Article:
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Decolonised water: lessons from Pakistan

Decolonised water: lessons from Pakistan

Having previously outlined a decolonial approach to water management, Daanish Mustafa draws out the specific lessons to be learned from the floods in Pakistan and South Asia in 2022

This is part 2 of Daanish Mustafa's analysis of the Pakistan floods from a decolonial perspective. Read part 1 here.

How might a decolonised water perspective, and practice, mitigate the effects of floods like those experienced by Pakistan in 2022? If decolonising water is about recentring multiple layers of meaning and practice that are associated with water at the local and indigenous scale, then one will have to move beyond the obsession with dams and mega-infrastructure projects. Pakistani water managers suffer from an acute case of mega-projectivitus—a deadly disease caused by modernity and a blind commitment to colonial modes of thinking and practice. Paradoxically, in Pakistan, like the rest of the global South, the policy elites have an almost fanatical commitment to colonial thinking and practices. Much of the extensive infrastructure development, including dams, barrages, canals and levees in the context of floods have served to exacerbate the flood pulses of the Indus rivers. Colonial engineering paradigms have exchanged high frequency low intensity events that were ecologically beneficial for low frequency high intensity events which wreak the kind of destruction we are witnessing today in Pakistan. I outline below what a decolonised water approach to flood management would like in Pakistan.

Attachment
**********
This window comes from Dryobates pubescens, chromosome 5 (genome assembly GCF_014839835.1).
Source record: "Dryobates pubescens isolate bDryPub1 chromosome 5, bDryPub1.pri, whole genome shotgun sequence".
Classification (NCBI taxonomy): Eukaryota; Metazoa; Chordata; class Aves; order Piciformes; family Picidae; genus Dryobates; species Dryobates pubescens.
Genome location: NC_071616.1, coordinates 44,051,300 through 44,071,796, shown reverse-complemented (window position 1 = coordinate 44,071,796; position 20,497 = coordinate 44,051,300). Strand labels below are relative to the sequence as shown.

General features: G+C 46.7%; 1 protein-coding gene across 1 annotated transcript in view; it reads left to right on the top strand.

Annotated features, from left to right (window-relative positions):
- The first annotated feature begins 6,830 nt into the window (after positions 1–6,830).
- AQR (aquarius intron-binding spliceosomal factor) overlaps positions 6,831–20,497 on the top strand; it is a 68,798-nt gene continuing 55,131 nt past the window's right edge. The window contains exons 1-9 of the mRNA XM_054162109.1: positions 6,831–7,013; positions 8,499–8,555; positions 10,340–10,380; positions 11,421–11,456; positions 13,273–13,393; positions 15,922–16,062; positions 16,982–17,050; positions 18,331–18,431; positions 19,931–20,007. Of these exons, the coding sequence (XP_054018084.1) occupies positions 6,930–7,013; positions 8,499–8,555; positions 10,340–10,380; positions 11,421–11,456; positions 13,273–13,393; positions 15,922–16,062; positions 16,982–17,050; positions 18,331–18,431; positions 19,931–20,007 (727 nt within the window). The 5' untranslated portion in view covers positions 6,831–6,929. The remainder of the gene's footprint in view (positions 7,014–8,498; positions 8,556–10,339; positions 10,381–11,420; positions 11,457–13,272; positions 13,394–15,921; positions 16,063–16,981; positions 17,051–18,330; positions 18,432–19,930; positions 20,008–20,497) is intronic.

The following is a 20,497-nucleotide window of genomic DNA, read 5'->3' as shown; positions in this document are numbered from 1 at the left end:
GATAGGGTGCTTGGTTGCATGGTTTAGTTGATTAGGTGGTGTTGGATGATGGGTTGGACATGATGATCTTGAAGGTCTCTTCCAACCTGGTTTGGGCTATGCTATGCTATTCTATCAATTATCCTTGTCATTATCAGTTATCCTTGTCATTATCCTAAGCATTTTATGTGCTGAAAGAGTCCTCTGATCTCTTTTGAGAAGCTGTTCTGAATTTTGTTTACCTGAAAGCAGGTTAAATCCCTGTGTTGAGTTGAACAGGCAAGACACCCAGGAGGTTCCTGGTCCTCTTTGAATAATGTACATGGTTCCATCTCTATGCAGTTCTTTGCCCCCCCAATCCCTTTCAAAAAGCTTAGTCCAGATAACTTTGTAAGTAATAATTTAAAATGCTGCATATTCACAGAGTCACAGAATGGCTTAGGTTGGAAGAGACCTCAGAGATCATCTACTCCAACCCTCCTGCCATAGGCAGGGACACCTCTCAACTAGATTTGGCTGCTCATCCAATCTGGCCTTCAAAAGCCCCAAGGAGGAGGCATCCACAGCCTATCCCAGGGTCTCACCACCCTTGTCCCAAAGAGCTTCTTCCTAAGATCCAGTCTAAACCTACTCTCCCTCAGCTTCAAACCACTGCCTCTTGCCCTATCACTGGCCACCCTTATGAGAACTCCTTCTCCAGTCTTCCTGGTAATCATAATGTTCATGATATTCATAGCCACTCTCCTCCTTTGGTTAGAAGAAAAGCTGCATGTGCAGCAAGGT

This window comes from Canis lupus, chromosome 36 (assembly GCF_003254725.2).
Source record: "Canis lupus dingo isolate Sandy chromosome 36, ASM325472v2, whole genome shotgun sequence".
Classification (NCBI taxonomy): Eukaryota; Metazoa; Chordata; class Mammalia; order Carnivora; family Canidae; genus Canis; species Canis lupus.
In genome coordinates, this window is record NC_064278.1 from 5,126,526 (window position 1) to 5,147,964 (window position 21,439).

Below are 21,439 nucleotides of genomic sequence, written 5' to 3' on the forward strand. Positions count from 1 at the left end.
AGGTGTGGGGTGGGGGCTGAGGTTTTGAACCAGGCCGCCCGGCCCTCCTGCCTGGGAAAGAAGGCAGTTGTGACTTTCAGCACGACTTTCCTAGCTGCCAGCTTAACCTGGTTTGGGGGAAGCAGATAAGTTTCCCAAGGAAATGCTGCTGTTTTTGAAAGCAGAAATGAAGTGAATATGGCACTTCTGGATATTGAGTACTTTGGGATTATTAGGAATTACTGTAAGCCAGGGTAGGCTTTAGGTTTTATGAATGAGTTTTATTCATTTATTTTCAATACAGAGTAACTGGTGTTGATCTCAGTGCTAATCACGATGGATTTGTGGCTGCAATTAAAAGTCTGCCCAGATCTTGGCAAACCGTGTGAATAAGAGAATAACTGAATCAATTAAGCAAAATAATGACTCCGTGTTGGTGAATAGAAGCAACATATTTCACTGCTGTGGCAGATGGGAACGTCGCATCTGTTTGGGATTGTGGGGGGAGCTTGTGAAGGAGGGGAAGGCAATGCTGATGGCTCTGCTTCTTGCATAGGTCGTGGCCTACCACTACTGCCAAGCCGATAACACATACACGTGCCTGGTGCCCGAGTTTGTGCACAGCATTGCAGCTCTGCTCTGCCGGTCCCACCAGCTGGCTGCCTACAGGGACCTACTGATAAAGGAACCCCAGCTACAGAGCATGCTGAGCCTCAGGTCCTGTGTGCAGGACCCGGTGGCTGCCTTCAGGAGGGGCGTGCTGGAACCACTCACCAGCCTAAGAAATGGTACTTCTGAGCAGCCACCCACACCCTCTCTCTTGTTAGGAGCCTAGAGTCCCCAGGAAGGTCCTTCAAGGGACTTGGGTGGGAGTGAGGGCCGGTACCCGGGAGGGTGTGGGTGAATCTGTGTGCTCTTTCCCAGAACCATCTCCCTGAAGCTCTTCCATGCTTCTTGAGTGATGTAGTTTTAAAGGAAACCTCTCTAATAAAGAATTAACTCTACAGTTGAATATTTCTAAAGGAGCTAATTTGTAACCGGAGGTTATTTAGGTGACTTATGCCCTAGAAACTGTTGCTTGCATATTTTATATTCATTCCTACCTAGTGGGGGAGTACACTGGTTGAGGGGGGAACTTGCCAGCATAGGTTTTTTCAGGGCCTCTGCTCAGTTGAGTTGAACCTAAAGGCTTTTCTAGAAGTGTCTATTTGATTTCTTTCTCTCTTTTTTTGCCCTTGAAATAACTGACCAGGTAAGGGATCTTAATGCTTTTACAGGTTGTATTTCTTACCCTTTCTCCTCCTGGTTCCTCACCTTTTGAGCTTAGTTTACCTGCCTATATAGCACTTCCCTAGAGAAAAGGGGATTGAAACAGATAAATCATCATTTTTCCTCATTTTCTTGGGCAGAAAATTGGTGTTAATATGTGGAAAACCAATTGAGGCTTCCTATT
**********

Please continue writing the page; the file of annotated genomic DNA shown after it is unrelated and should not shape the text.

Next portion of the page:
The first and foremost priority for flood management in Pakistan, or anywhere, should be early warning systems that are credible, actionable, comprehensible and as accurate as possible. Colonial water approaches prioritise the accuracy of ‘models’. A decolonial approach would emphasize:

1) The credibility of the warning by engaging local communities through schools and civil society in data collection and information sharing. The warning system would also learn from vernacular practices of forecasting and experiential meteorology;

2) Actionable practicality by engaging local communities in vulnerability assessment and flood plain mapping to chart out who can take what action in the event of an emergency, paying particular attention to intersectional gender dynamics;